Computer vision has many applications when working with outdoor surveillance footage. For example, you can train a model to track wildlife activity across your backyard throughout the day. You can also train a model to identify different modes of transportation people are taking during their morning commutes. Regardless of your use case, outdoor surveillance data can be tricky to label, particularly when objects are captured far away from your camera.

When labeling outdoor surveillance data there are several considerations to keep in mind, from labeling with tight bounding boxes to properly managing your ontology. In this guide, we are going to discuss how to label outdoor surveillance data to curate a high quality dataset that we can use in training a computer vision model. Let’s get started!

Label objects of interest with tight bounding boxes

Computer vision models are built to recognize patterns of pixels corresponding to the objects we have trained them on. With outdoor surveillance data, it is critical that we tightly label the objects of interest so that we teach the computer vision model to recognize the precise pixels that we are working with, particularly when objects are far away.

Label occluded objects

It is a best practice to label objects when they are occluded as if they were fully visible. Objects are considered occluded when they are partially blocked by another object or out of view. In this example we want to fully label each hog, even if there are other hogs blocking our view. 

Use thoughtful class names

If you are looking to capture multiple attributes of an object, the naming convention of your classes will play a key role in making your data usable. For example, let’s say you are labeling  people on skateboards as person_skateboard and people on scooters as person_scooter. These classes will allow us to train a model to identify people on skateboards and people on scooters. However, if you just want to train a model to identify people in transit, irrespective of the mode of transportation, you can merge the classes via the preprocessing step Modify Classes to override both classes names to person_moving. 

Ensure your training data is similar to the data you will be capturing in production

For a computer vision model to perform well in production, it must be used on visual inputs similar to the data it was trained on. For example, if you are planning on deploying a model to capture data from a camera that is three feet off the ground but the model was trained on data from a camera 30 feet off the ground, the model will not perform as well as it could.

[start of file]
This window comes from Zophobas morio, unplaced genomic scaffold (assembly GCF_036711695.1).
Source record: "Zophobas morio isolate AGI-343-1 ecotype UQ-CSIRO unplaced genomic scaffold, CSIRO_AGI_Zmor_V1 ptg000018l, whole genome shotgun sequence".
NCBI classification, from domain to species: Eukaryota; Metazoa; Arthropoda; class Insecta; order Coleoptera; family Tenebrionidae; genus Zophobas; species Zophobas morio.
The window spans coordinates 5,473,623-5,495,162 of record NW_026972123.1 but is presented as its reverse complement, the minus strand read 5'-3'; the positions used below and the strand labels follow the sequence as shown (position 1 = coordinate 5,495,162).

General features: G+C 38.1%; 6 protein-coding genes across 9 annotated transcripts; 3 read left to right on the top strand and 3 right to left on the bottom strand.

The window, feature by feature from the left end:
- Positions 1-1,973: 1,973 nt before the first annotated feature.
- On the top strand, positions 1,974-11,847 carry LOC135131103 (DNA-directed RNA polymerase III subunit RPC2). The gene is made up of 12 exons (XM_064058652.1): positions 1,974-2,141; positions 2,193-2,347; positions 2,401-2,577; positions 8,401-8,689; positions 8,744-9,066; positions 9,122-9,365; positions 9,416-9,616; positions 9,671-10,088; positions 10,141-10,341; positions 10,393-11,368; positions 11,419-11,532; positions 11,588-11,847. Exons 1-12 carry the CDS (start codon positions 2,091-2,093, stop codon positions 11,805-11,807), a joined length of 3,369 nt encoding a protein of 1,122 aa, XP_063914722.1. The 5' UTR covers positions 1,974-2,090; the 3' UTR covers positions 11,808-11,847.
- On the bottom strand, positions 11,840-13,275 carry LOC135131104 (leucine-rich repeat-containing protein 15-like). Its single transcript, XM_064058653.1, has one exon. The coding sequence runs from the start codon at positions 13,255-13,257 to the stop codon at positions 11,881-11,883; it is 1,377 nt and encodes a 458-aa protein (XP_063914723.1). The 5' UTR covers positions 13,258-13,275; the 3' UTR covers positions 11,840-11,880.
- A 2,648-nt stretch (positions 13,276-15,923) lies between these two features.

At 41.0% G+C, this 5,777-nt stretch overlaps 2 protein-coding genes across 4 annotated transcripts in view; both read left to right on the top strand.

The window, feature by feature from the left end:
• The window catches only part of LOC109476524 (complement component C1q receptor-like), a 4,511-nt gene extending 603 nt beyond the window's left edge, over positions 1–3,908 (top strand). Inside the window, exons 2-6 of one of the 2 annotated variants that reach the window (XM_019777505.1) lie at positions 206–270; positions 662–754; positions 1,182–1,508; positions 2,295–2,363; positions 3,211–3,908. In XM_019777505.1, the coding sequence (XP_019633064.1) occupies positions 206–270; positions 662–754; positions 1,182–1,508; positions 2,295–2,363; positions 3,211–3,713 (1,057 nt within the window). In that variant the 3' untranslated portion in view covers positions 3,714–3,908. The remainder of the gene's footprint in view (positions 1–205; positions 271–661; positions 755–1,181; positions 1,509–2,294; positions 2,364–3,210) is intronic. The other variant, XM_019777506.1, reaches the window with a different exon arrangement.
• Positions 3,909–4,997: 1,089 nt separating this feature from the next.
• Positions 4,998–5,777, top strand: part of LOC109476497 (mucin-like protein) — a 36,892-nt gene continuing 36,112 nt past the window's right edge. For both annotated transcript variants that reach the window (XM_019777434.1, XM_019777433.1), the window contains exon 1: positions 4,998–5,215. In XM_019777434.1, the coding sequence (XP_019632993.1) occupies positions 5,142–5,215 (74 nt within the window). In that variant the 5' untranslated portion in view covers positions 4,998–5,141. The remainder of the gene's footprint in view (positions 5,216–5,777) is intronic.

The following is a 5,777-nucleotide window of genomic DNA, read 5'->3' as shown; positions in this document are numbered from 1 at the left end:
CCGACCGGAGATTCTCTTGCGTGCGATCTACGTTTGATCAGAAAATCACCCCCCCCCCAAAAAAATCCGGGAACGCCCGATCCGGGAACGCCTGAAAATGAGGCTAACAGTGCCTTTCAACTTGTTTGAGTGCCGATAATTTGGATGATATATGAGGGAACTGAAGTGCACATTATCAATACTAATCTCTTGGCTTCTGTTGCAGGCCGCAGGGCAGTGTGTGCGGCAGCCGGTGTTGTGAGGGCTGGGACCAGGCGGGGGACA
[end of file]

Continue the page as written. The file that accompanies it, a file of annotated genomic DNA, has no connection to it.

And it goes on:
For additional considerations when annotating computer vision data more broadly, explore our guide on labeling best practices.

Curate Datasets with Roboflow’s Professional Labelers

Through Roboflow’s Outsource Labeling service, you can work directly with professional labelers to annotate projects of all sizes. Roboflow manages workforces of experts who are trained in using Roboflow’s platform to curate datasets faster and cheaper. 

The first step in getting started with Outsource Labeling is to fill out the intake form with your project’s details and requirements. From there, you will be connected with a team of labelers to directly work with on your labeling project(s).

When working with professional labelers, clearly documenting your instructions is an essential part of the process. We often see that the most successful labeling projects are the ones in which well documented instructions are provided upfront, a period of initial feedback takes place with the labelers regarding an initial batch of images, and then the labeling volume is significantly ramped up. Read our guide to writing labeling instructions for more information about how to write informative instructions.

As part of the Outsource Labeling service, you will also be working with a member of the Roboflow team to help guide your labeling strategy and project management to ensure you are curating the highest quality dataset possible.